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Title:Are We Smart Enough To Know How Smart Animals Are?Format:HardcoverDimensions:320 pages, 9.5 × 6.4 × 1.12 inPublished:May 10, 2016Publisher:NortonLanguage:English

The following ISBNs are associated with this title:

ISBN - 10:0393246183

ISBN - 13:9780393246186

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Reviews

Rated 5 out of 5 by from Thought Provoking De Waal pulled together a great collection of experiments and anecdotes on animal behaviour written with enough scientific analysis to back up the ideas but written in plain enough language that anyone can read and understand. The anecdotes were probably the most amusing to read, but it was great that the experiments were there to support the hypotheses drawn from these events. Perhaps the most interesting was the focus put on the importance of defining intelligence. The classic "If you judge a fish by its ability to climb a tree, it will live its whole life believing that it is stupid” by Albert Einstein is demonstrated over and over again in failed experiments that succeed once the animal's lifestyle is factored into the equation. I thoroughly enjoyed this book, as did my father-in-law who kept stealing it to read it when I left it unattended!
Date published: 2017-11-18
Rated 4 out of 5 by from Good read Are we smart enough to know how smart animals are? Most days I would have to say no. :) Especially after reading some of Trump's tweets! :) But on the most part we are smart enough to know how much we don't know about animal intelligence and behaviour, so I guess that is a step in the right direction.
Date published: 2017-06-01
Rated 5 out of 5 by from very good very interesting. a must read.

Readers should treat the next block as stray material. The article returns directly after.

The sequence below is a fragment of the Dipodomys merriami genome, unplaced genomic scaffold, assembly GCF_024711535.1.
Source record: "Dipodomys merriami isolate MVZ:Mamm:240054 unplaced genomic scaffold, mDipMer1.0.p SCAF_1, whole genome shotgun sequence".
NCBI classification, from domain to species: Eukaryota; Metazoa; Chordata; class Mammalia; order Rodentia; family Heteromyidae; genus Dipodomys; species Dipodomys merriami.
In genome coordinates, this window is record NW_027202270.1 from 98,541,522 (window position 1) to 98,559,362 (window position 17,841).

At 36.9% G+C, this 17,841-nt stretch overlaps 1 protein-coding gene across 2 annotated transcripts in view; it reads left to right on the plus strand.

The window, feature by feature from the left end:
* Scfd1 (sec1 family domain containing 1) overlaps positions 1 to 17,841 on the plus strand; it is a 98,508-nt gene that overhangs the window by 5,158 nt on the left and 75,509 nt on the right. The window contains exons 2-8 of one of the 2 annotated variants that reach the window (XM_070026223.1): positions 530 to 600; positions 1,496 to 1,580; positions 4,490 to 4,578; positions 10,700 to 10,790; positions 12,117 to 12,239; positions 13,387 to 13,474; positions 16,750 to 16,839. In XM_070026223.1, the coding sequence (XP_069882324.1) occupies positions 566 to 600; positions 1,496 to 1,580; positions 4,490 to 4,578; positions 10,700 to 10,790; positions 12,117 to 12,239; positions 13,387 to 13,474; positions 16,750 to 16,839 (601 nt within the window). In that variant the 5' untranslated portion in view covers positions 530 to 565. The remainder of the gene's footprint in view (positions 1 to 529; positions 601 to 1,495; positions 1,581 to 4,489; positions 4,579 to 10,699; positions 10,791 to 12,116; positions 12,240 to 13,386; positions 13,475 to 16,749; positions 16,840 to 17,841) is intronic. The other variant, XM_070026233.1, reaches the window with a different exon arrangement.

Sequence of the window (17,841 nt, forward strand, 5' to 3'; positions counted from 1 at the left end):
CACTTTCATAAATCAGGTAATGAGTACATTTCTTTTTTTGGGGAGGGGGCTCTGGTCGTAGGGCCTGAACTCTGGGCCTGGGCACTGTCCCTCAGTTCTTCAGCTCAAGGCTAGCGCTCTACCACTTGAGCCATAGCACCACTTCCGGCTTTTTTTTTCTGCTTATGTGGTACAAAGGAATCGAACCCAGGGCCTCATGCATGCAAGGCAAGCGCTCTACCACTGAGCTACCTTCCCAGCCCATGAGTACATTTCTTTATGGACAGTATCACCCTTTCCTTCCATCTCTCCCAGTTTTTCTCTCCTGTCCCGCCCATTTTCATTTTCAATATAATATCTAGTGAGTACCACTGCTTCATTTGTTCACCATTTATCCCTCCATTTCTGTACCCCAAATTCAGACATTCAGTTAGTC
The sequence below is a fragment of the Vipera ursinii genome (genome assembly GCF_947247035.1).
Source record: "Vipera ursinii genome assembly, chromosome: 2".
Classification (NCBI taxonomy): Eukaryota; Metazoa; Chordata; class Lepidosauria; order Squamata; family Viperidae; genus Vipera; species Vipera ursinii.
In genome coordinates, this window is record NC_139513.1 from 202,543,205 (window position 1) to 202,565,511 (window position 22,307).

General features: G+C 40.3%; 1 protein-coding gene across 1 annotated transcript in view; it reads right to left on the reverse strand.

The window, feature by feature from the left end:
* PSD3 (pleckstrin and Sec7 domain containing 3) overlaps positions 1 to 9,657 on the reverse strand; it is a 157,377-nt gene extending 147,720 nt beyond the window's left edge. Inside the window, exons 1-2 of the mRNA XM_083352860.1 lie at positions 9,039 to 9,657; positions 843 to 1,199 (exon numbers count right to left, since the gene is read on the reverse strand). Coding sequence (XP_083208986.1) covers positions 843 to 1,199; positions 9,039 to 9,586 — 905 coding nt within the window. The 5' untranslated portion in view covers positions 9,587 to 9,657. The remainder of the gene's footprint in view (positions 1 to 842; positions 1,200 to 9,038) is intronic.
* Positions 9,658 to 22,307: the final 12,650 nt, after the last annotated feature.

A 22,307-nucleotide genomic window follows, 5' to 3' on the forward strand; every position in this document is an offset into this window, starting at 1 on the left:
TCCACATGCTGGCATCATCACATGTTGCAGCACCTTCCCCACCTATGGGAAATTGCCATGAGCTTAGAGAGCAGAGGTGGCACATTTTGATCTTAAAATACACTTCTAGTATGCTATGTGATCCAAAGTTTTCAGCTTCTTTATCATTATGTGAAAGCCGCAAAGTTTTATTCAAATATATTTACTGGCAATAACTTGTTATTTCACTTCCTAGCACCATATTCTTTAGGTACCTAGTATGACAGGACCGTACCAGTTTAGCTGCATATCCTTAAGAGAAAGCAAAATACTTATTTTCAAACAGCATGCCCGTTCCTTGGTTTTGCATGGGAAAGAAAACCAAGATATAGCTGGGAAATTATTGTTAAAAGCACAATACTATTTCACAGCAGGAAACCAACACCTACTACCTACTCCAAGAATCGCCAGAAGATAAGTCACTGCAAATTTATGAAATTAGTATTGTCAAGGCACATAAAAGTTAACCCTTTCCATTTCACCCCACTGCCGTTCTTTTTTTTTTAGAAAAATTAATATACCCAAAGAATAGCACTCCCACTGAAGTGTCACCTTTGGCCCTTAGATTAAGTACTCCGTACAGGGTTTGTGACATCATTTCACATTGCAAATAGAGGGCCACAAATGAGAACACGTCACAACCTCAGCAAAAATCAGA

Date published: 2017-02-07
Rated 4 out of 5 by from Interesting read Interesting read. It will make you think differently about the animal world after you read it.
Date published: 2017-01-01
Rated 5 out of 5 by from Very I teresting book Make you to start thinking differently about animal world. Highly recommend
Date published: 2016-12-09

Editorial Reviews

A good book. Read it instead of watching TV or playing video games. The whole world will be better as a result.—Maria Rodale, Daily BeastWhen I was growing up, aspiring naturalists or behavioral scientists would be given a copy of Konrad Lorenz’s zoological investigation King Solomon’s Ring to inspire them. With its wide-ranging and thought-provoking content, Are We Smart Enough to Know How Smart Animals Are? is an appropriate 21st-century replacement. If you are at all interested in what it is to be an animal, human or otherwise, you should read this book.—Matthew Cobb, The GuardianAn entertaining, convincing case for assessing each species’s intelligence on its own terms….not only full of information and thought-provoking, it’s also a lot of fun to read.—Nancy Szokan, The Washington PostAstonishing...has the makings of a classic--and one fantastic read.—PeopleA passionate and convincing case for the sophistication of nonhuman minds.—Alison Gopnik, The AtlanticA thoughtful and easy read, packed with information stemming from detailed empirical research, and one of de Waal's most comparative works that goes well beyond the world of nonhuman primates with whom he's most familiar.—Marc Bekoff, Psychology TodayEngaging and informative.—The New York TimesA beautifully written and delightfully conceived popular science book, written by an eminent researcher who has dedicated his career to making the general public aware of just how smart animals are.—Nicola Clayton, ScienceWalks us through research revealing what a ride range of animal species are actually capable of....it all deals a pretty fierce wallop to our sense of specialness.—Jon Mooallem, New York Times Book ReviewA fascinating history of the study of animal behavior and cognition.—BarkThis is a remarkable book by a remarkable scientist. Drawing on a growing body of research including his own, de Waal shows that animals, from elephants and chimpanzees to the lowly invertebrates, are not only smarter than we thought, but also engaged in forms of thought we have only begun to understand.—Edward O. Wilson, University Professor Emeritus, Harvard UniversityAre We Smart Enough to Know How Smart Animals Are? will completely change your perceptions of the abilities of animals. This book takes the reader on a fascinating journey of discovery into the world of animal problem-solving.—Temple Grandin, author of Animals in Translation and Animals Make Us Human